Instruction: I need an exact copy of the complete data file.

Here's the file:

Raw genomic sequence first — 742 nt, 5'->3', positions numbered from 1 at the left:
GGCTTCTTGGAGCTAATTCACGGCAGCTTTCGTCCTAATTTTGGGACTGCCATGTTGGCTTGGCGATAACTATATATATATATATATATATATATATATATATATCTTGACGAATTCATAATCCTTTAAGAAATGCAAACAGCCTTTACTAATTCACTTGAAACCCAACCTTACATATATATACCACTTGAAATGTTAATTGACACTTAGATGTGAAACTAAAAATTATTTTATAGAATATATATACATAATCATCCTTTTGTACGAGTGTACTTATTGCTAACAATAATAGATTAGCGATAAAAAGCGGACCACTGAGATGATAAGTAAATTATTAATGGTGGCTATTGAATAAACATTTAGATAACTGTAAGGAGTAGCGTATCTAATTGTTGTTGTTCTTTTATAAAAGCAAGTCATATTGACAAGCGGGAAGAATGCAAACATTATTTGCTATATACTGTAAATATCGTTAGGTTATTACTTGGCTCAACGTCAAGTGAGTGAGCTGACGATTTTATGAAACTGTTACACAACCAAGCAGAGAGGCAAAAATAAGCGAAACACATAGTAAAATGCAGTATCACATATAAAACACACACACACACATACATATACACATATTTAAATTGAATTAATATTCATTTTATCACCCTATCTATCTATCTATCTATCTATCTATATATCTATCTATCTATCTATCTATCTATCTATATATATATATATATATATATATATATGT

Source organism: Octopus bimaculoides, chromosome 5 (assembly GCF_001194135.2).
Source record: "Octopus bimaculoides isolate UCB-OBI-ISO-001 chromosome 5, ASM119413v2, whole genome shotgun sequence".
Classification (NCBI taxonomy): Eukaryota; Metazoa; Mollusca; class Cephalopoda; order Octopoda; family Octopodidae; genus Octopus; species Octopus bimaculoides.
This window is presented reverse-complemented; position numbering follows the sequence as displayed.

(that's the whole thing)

Raw genomic sequence first — 742 nt, 5'->3', positions numbered from 1 at the left:
GGCTTCTTGGAGCTAATTCACGGCAGCTTTCGTCCTAATTTTGGGACTGCCATGTTGGCTTGGCGATAACTATATATATATATATATATATATATATATATATATCTTGACGAATTCATAATCCTTTAAGAAATGCAAACAGCCTTTACTAATTCACTTGAAACCCAACCTTACATATATATACCACTTGAAATGTTAATTGACACTTAGATGTGAAACTAAAAATTATTTTATAGAATATATATACATAATCATCCTTTTGTACGAGTGTACTTATTGCTAACAATAATAGATTAGCGATAAAAAGCGGACCACTGAGATGATAAGTAAATTATTAATGGTGGCTATTGAATAAACATTTAGATAACTGTAAGGAGTAGCGTATCTAATTGTTGTTGTTCTTTTATAAAAGCAAGTCATATTGACAAGCGGGAAGAATGCAAACATTATTTGCTATATACTGTAAATATCGTTAGGTTATTACTTGGCTCAACGTCAAGTGAGTGAGCTGACGATTTTATGAAACTGTTACACAACCAAGCAGAGAGGCAAAAATAAGCGAAACACATAGTAAAATGCAGTATCACATATAAAACACACACACACACATACATATACACATATTTAAATTGAATTAATATTCATTTTATCACCCTATCTATCTATCTATCTATCTATCTATATATCTATCTATCTATCTATCTATCTATCTATATATATATATATATATATATATATATGT

Source organism: Octopus bimaculoides, chromosome 5 (assembly GCF_001194135.2).
Source record: "Octopus bimaculoides isolate UCB-OBI-ISO-001 chromosome 5, ASM119413v2, whole genome shotgun sequence".
Classification (NCBI taxonomy): Eukaryota; Metazoa; Mollusca; class Cephalopoda; order Octopoda; family Octopodidae; genus Octopus; species Octopus bimaculoides.
This window is presented reverse-complemented; position numbering follows the sequence as displayed.